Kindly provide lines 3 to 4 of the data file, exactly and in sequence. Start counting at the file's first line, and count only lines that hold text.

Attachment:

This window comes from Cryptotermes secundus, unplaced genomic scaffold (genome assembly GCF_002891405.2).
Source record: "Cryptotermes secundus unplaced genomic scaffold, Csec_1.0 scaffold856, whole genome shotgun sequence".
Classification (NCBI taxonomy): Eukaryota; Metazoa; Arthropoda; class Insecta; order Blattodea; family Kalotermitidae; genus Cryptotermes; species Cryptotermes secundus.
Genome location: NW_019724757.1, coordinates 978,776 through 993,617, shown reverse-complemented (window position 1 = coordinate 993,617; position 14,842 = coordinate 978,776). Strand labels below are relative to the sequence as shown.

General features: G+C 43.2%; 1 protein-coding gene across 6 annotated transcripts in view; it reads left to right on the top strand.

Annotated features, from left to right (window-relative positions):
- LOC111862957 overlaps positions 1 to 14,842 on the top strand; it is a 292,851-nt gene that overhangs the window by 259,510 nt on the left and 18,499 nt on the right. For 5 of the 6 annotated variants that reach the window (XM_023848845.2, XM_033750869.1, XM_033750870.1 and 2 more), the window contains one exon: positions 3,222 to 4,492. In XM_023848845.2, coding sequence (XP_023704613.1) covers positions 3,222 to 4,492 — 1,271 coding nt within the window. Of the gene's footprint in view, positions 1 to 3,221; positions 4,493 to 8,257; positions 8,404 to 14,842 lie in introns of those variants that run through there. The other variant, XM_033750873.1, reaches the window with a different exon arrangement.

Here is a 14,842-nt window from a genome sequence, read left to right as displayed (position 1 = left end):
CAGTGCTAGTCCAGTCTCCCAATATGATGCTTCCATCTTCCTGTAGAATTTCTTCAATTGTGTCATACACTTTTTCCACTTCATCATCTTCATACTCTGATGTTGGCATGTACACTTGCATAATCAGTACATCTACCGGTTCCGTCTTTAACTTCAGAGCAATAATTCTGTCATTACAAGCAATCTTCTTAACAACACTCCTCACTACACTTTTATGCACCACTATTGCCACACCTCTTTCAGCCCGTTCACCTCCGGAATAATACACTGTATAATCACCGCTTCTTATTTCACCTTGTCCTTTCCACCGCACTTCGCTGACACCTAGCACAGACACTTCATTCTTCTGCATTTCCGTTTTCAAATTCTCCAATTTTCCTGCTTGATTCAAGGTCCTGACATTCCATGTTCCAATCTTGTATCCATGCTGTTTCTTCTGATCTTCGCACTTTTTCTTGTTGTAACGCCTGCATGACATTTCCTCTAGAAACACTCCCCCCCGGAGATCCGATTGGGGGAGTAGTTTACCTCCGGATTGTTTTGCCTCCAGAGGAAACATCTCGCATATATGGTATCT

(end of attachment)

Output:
Classification (NCBI taxonomy): Eukaryota; Metazoa; Arthropoda; class Insecta; order Blattodea; family Kalotermitidae; genus Cryptotermes; species Cryptotermes secundus.
Genome location: NW_019724757.1, coordinates 978,776 through 993,617, shown reverse-complemented (window position 1 = coordinate 993,617; position 14,842 = coordinate 978,776). Strand labels below are relative to the sequence as shown.